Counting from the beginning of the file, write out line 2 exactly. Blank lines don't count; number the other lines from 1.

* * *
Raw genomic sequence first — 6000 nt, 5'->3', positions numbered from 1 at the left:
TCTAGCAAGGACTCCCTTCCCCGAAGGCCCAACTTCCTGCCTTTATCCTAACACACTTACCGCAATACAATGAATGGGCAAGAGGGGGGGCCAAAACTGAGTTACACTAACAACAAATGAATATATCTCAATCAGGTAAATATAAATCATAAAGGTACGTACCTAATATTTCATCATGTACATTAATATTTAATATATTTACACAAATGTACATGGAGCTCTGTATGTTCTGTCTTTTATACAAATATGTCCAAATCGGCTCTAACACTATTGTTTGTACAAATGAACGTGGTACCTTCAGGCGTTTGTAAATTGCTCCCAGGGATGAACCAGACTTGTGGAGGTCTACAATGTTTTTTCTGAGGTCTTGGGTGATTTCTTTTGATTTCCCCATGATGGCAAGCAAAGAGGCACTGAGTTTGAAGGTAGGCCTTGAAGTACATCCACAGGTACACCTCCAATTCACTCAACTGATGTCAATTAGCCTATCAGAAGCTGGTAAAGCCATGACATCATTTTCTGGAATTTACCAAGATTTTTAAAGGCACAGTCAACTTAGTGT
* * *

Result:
TCTAGCAAGGACTCCCTTCCCCGAAGGCCCAACTTCCTGCCTTTATCCTAACACACTTACCGCAATACAATGAATGGGCAAGAGGGGGGGCCAAAACTGAGTTACACTAACAACAAATGAATATATCTCAATCAGGTAAATATAAATCATAAAGGTACGTACCTAATATTTCATCATGTACATTAATATTTAATATATTTACACAAATGTACATGGAGCTCTGTATGTTCTGTCTTTTATACAAATATGTCCAAATCGGCTCTAACACTATTGTTTGTACAAATGAACGTGGTACCTTCAGGCGTTTGTAAATTGCTCCCAGGGATGAACCAGACTTGTGGAGGTCTACAATGTTTTTTCTGAGGTCTTGGGTGATTTCTTTTGATTTCCCCATGATGGCAAGCAAAGAGGCACTGAGTTTGAAGGTAGGCCTTGAAGTACATCCACAGGTACACCTCCAATTCACTCAACTGATGTCAATTAGCCTATCAGAAGCTGGTAAAGCCATGACATCATTTTCTGGAATTTACCAAGATTTTTAAAGGCACAGTCAACTTAGTGT